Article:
Concluding Observations on Achieving Lasting Reform:
I would like to offer a few thoughts about other factors that should be considered so that we make the most out of today's opportunity for meaningful change. First, I think it is useful to think of the processes that affect weapon system outcomes (requirements, funding, and acquisition) as being in a state of equilibrium. Poor outcomes--delays, cost growth, and reduced quantities--have been persistent for decades. If we think of these processes as merely "broken", then some targeted repairs should fix them. I think the challenge is greater than that. If we think of these processes as being in equilibrium, where their inefficiencies are implicitly accepted as the cost of doing business, then the challenge for getting better outcomes is greater. Seen in this light, it will take considerable and sustained effort to change the incentives and inertia that reinforce the status quo.
Second, while actions taken and proposed by DOD and Congress are constructive and will serve to improve acquisition outcomes, one has to ask the question why extraordinary actions are needed to force practices that should occur normally. The answer to this question will shed light on the cultural or environmental forces that operate against sound management practices. For reforms to work, they will have to address these forces as well. For example, there are a number of proposals to make cost estimates more rigorous and realistic, but do these address all of the reasons why estimates are not already realistic? Clearly, more independence, methodological rigor, and better information about risk areas like technology will make estimates more realistic. On the other hand, realism is compromised as the competition for funding encourages programs to appear affordable. Also, when program sponsors present a program as more than a weapon system, but rather as essential to new fighting concepts, pressures exist to accept
less than rigorous cost estimates. Reform must recognize and counteract these pressures as well.
Third, decisions on individual systems must reinforce good practices. Programs that have pursued risky and unexecutable acquisition strategies have succeeded in winning approval and funding. If reform is to succeed, then programs that present realistic strategies and resource estimates must succeed in winning approval and funding. Those programs that continue past practices of pushing unexecutable strategies must be denied funding before they begin. This will take the cooperative efforts of DOD and Congress.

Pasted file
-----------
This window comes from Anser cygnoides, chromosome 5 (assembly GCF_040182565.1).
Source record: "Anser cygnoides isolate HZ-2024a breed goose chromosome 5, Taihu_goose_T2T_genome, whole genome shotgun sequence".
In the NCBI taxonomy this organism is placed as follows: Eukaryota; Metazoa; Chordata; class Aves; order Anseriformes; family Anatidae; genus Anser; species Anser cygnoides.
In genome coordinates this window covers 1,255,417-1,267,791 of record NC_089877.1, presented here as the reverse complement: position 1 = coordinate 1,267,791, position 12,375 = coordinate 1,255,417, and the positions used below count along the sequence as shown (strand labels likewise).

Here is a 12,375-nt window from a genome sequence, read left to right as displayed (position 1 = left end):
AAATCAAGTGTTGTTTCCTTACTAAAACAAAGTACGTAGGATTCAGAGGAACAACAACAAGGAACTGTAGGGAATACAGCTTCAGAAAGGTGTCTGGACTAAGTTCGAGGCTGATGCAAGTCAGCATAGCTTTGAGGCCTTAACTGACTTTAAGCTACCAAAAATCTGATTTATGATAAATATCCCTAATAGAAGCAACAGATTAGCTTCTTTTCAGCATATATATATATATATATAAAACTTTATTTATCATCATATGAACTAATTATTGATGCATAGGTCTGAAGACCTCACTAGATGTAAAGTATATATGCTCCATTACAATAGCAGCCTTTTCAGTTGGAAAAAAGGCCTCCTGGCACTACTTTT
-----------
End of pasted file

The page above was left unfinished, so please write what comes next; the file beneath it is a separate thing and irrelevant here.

Fourth, consideration should be given to setting some limits on what is a reasonable length of time for developing a system. For example, if a program has to complete development within 5 or 6 years, this could serve as a basis to constrain requirements and exotic programs. It would also serve to get capability in the hands of the warfighter sooner.
Fifth, the institutional resources we have must match the outcomes we desire. For example, if more work must be done to reduce technical risk before development start--milestone B--DOD needs to have the organizational, people, and financial resources to do so. Once a program is approved for development, program offices and testing organizations must have the workforce with the requisite skills to manage and oversee the effort. Contracting instruments must be used
that match the needs of the acquisition and protect the government's interests. Finally, DOD must be judicious and consistent in how it relies on contractors.
--Statement of Paul Francis, Managing Director:
Acquisition and Sourcing Management
I especially like the focus on the system and incentives that tend to lead to certain outcomes rather than a focus on particular techniques or methodologies. Mandating techniques for cost estimation or risk management is a waste of time, any mandated technique will be gamed because of the pressures and incentives inherent in the system.